There’s an entire subculture of Vincent enthusiasts and owners who buy, rebuild, restore and ride these machines. You really have to be a part of it if you’re serious about owning one because almost every Vincent ever made has a history traceable to the factory. There are certain names known among this group as the guy to see if you want a particular part restored correctly or if you need that one bit of unobtanium that no one seems to have except for that one fellow in England or California or wherever. This sort of closed society means you’re going to pay the price.
The 1951 Rapide shown here started as a basket case which was transformed by a complete restoration into, according to the owner, a perfect, “as new” motorcycle, except for two small imperfections. The owner cites the many names and parts sources involved in the process which I have to assume are among the best in the business, which you will surely know if you’re in the group. He’s now going to sell it in order to purchase a Brough Superior, an even more limited society of owners and restorers. It must be quite a challenge to complete a restoration on rare machines like these.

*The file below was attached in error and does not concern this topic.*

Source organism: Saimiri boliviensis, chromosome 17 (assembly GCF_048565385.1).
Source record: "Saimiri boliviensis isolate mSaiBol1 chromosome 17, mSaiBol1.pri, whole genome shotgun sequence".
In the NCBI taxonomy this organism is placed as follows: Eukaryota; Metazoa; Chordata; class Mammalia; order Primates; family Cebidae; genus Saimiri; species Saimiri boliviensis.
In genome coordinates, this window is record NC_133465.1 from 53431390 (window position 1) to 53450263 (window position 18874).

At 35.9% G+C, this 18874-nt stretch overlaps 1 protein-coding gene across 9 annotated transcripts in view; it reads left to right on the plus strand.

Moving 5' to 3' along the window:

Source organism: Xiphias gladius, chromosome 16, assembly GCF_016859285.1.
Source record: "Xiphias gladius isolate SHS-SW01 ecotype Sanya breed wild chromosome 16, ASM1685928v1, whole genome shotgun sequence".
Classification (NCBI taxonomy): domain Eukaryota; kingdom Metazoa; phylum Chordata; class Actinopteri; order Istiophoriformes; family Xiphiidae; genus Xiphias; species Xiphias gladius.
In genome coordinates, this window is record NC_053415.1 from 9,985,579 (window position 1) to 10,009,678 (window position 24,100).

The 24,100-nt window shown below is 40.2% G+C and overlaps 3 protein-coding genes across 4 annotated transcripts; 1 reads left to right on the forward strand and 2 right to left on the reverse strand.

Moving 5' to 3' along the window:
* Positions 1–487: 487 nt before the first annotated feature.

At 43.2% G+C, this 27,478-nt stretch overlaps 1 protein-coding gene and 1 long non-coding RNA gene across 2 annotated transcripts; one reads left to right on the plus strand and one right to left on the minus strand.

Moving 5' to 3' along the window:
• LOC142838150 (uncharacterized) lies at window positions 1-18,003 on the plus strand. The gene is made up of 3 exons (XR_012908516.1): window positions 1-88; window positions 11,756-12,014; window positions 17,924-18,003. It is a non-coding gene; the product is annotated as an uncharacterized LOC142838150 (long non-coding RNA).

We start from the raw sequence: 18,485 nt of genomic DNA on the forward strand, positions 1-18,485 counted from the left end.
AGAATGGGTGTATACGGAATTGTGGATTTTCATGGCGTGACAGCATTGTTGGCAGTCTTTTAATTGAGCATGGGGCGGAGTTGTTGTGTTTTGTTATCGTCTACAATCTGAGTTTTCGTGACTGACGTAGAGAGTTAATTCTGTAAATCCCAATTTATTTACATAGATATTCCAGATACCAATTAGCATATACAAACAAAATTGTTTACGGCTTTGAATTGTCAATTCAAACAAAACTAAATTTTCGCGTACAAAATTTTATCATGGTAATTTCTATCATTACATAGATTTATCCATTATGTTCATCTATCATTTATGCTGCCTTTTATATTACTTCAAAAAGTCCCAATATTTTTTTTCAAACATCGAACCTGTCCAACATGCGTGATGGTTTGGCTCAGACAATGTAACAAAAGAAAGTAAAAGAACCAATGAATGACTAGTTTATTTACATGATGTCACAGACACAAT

I do like his thinking. It’s hands on owners like these that bring these machines back to life and keep them alive for future generations. He’s more interested in building and restoring than riding which means the rider or collector can start with a perfect bike, simply maintaining and preserving it until the time eventually comes to pass it on to its next owner.
If you’re willing and able to join this group, opening bid was $75K, this certainly looks like a good place to start.
This auction is over, but you can check to see if any other Vincent Motorcycles are for sale right now.